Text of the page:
Mary Shelley, Frankenstein & the Summer of 1816
A strange gathering of intellectual luminaries during one “haunted summer” produced one of literature’s most enduring creations.
Frankenstein’s monster is one of the most ubiquitous characters in popular culture, appearing everywhere from movies and novels to children’s toys and cereal boxes. Though the image we have of the lumbering creature today—greenish skin, square head, beetling brow, ropy scars and neck bolts—has been largely formed by Boris Karloff’s stunning portrayal in the Universal horror films of the 1930s, in the beginning, the monster was literally dreamed into existence under rather eerie circumstances by an eighteen-year-old girl.
Summer in Switzerland
It was May 14, 1816. Romantic poet Percy Bysshe Shelley and his “wife” Mary (the couple only married later that year, though Mary already used his last name) had been invited by friend and fellow poet Lord Byron to visit him at a rented chateau, Villa Deodati, on Lake Geneva in Switzerland. Also joining the festivities were Mary’s stepsister Claire Clairemont—who was pregnant with Byron’s child and was trying to get back into his good graces—and Byron’s personal physician John Polidori.
The gathering apparently started out quite idyllic—the friends spent long hours writing, discussing weighty ideas, and boating in the lake. But a short time after the group arrived, the weather took a bizarre turn, and it seemed the streaks of lightning and the torrents of rain would never cease. Mary and the others were confined to the house for many days.
More reading and discussion ensued. Particular topics of conversation included the early evolution theories of Erasmus Darwin, as well as the new science of galvanism. Also contributing to the entertainment of the group was a book of German ghost stories called Fantasmagoria, which the friends took turns reading aloud.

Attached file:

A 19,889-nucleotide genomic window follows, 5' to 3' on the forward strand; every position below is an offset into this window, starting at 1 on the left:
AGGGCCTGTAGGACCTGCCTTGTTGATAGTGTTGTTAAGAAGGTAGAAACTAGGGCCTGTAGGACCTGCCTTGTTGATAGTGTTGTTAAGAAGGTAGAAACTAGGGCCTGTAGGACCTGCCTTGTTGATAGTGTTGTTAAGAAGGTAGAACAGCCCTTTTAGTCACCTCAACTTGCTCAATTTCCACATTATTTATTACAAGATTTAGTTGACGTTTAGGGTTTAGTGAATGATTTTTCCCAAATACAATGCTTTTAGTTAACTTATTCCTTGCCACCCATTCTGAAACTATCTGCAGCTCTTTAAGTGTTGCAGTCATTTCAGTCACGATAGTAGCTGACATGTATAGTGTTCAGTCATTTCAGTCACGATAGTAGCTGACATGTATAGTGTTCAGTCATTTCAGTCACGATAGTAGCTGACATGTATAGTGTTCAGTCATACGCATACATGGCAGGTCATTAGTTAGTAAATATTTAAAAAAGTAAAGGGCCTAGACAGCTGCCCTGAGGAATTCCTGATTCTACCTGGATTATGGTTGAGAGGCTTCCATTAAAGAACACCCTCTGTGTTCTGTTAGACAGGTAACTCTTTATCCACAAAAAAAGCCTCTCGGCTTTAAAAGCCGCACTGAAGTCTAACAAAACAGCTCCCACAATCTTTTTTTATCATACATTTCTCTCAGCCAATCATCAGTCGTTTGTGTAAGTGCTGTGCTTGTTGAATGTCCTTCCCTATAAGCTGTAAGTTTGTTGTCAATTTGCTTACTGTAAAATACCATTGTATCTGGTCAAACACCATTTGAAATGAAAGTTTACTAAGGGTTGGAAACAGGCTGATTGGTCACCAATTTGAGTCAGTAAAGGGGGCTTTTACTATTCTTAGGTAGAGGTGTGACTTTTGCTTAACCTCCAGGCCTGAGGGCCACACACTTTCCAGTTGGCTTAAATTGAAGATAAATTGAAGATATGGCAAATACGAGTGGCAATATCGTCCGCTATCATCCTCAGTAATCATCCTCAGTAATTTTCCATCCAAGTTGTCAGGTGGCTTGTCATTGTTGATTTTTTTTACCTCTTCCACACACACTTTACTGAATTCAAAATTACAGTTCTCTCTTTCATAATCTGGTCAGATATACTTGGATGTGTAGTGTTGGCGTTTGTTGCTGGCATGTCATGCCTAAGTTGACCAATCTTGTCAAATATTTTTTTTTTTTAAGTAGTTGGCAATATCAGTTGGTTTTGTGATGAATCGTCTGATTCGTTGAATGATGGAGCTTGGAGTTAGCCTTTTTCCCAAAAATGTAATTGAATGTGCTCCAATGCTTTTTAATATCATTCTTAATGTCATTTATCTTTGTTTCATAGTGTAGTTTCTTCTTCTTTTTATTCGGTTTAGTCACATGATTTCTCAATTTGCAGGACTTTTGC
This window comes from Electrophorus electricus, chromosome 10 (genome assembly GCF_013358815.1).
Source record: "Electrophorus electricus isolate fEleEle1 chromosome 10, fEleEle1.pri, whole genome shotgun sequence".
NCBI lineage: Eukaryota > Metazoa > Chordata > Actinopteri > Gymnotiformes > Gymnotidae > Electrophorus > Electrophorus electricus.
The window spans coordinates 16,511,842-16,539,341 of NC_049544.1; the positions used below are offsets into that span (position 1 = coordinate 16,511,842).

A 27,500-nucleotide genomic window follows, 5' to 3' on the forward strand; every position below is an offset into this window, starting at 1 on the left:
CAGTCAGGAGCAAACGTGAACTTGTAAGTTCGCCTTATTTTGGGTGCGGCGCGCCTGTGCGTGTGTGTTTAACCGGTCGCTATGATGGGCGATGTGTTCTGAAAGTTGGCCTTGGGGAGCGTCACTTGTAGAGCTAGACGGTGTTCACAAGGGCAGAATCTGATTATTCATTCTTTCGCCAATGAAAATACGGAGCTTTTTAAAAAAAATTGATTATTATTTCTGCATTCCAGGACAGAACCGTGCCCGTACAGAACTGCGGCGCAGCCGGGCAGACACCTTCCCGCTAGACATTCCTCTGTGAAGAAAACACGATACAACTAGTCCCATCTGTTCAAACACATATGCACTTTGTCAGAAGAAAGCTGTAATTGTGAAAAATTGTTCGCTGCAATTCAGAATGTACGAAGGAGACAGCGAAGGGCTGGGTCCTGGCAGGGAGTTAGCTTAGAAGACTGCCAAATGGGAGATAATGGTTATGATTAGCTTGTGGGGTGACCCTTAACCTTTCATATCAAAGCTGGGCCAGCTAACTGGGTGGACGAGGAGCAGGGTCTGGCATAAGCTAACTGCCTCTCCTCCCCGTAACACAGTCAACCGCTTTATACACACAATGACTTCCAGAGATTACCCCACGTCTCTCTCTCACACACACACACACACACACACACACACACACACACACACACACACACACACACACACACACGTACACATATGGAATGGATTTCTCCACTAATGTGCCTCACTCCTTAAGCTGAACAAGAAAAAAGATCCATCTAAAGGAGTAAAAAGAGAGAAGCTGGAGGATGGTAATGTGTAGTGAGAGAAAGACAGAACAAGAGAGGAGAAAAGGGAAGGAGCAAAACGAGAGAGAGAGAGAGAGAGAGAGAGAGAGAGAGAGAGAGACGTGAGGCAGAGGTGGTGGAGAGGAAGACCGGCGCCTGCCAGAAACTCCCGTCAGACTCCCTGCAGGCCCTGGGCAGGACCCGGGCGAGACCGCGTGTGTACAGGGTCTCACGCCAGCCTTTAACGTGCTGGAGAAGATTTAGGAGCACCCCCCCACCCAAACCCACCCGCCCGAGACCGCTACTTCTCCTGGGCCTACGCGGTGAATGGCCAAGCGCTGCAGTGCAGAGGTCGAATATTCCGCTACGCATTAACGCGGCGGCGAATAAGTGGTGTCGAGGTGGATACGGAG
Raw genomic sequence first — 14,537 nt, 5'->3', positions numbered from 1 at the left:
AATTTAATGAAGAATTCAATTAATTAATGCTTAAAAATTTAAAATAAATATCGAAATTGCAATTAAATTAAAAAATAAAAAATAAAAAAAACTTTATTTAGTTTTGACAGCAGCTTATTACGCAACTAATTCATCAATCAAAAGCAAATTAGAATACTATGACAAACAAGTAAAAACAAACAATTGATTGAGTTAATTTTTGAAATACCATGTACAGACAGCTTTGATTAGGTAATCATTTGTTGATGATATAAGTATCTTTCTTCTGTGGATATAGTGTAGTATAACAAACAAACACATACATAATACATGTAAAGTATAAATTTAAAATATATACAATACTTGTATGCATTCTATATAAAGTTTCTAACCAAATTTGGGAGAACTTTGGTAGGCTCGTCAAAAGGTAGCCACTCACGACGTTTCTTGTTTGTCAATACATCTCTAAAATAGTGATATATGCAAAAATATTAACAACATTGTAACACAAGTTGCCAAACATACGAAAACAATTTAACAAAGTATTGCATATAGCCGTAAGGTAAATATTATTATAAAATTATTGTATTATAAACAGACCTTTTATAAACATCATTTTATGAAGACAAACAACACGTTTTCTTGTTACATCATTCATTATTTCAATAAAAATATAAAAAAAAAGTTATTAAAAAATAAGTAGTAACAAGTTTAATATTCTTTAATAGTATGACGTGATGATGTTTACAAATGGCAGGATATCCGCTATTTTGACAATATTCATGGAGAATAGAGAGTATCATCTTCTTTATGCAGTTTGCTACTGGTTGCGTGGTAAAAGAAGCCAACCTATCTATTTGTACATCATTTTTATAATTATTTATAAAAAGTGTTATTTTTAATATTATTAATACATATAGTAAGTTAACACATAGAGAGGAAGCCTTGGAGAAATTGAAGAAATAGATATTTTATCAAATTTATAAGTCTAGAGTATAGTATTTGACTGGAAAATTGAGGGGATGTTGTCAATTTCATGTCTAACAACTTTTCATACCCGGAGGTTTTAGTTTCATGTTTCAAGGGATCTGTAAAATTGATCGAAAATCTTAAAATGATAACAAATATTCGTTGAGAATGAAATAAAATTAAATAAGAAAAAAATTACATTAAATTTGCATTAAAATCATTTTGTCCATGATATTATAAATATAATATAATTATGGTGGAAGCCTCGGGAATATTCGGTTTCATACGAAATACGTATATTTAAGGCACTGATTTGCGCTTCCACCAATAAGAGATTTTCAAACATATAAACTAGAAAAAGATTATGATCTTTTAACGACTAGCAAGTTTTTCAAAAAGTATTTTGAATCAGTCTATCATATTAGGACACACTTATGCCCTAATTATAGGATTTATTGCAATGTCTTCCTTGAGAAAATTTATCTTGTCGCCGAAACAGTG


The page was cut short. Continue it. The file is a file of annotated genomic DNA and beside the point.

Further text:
The combination of the macabre tales and the isolating weather seemed to have strange effects on everyone present; Percy Shelley, at one point, succumbed to visions that sent him screaming from the room. Later, Shelley claimed that Byron’s reading of the Samuel Taylor Coleridge poem “Cristabel” had brought to mind the image of a woman with eyes instead of nipples, which horrified him.
Setting to Work
Some time after this incident, the group decided that they would each try to write their own ghost story. Most set to work immediately and produced tales of varying quality. Byron wrote a story fragment titled “The Burial,” which was later published as a postscript to his narrative poem Mazeppa. Shelley wrote a tale called “The Assassins,” which apparently never saw the light of day (though his poem Mont Blanc, written around the same time, was published later that year). Dr. Polidori wrote “The Vampyre,” later expanded to novel length, which was the first vampire story published in English and which some speculate might have been an inspiration for Bram Stoker’s Dracula, written 78 years later.
The Monster Is Born
Mary Shelley, however, couldn’t think of an idea for a story, and had to respond with a frustrated “No” when asked by the others if she had begun work on it. But then, one night, she had a terrible nightmare. She woke violently amid the sounds of the storm howling outside. The dream had been so vivid that she had a difficult time believing it hadn’t been real. Since she was too shaken to sleep, she began writing down her dream, in which “a pale student of the unhallowed arts” used bits of corpses to create a man. “By the glimmer of the half-extinguished light,” she wrote, “I saw the dull yellow eye of the creature open; it breathed hard, and a convulsive motion agitated its limbs.”
Mary’s terrifying dream was described verbatim in the story she presented to the others. Though the first draft was only about 100 pages long, Percy loved the story and encouraged Mary to flesh it out. She did, and two years after the strange events at Lake Geneva, the story was published as Frankenstein, or the Modern Prometheus, thus introducing one of literature’s most frightening figures to the world at large.